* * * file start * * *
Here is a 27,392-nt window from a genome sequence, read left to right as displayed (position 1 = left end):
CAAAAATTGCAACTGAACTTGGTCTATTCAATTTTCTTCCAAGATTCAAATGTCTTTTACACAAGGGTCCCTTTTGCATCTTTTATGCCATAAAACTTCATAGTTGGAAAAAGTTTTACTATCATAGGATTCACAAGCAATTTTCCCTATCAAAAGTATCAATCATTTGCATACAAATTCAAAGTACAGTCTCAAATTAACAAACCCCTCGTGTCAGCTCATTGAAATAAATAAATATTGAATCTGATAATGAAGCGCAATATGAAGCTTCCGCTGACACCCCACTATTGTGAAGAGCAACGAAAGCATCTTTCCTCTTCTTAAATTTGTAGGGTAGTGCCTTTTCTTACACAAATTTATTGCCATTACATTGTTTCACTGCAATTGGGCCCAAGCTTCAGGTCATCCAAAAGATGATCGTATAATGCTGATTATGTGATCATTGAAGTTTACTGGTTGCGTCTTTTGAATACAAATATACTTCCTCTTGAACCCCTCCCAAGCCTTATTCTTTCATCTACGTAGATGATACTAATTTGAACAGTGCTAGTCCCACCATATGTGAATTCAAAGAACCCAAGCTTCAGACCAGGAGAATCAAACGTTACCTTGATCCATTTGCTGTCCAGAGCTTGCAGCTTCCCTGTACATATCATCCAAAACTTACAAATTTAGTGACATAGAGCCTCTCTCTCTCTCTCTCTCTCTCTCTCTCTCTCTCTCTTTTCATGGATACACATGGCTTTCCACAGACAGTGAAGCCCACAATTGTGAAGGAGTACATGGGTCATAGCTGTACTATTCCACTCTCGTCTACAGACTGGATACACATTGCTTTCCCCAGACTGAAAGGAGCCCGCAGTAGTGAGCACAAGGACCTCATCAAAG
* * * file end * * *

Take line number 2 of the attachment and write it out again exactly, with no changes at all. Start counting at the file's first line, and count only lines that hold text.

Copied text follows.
CAAAAATTGCAACTGAACTTGGTCTATTCAATTTTCTTCCAAGATTCAAATGTCTTTTACACAAGGGTCCCTTTTGCATCTTTTATGCCATAAAACTTCATAGTTGGAAAAAGTTTTACTATCATAGGATTCACAAGCAATTTTCCCTATCAAAAGTATCAATCATTTGCATACAAATTCAAAGTACAGTCTCAAATTAACAAACCCCTCGTGTCAGCTCATTGAAATAAATAAATATTGAATCTGATAATGAAGCGCAATATGAAGCTTCCGCTGACACCCCACTATTGTGAAGAGCAACGAAAGCATCTTTCCTCTTCTTAAATTTGTAGGGTAGTGCCTTTTCTTACACAAATTTATTGCCATTACATTGTTTCACTGCAATTGGGCCCAAGCTTCAGGTCATCCAAAAGATGATCGTATAATGCTGATTATGTGATCATTGAAGTTTACTGGTTGCGTCTTTTGAATACAAATATACTTCCTCTTGAACCCCTCCCAAGCCTTATTCTTTCATCTACGTAGATGATACTAATTTGAACAGTGCTAGTCCCACCATATGTGAATTCAAAGAACCCAAGCTTCAGACCAGGAGAATCAAACGTTACCTTGATCCATTTGCTGTCCAGAGCTTGCAGCTTCCCTGTACATATCATCCAAAACTTACAAATTTAGTGACATAGAGCCTCTCTCTCTCTCTCTCTCTCTCTCTCTCTCTCTCTCTTTTCATGGATACACATGGCTTTCCACAGACAGTGAAGCCCACAATTGTGAAGGAGTACATGGGTCATAGCTGTACTATTCCACTCTCGTCTACAGACTGGATACACATTGCTTTCCCCAGACTGAAAGGAGCCCGCAGTAGTGAGCACAAGGACCTCATCAAAG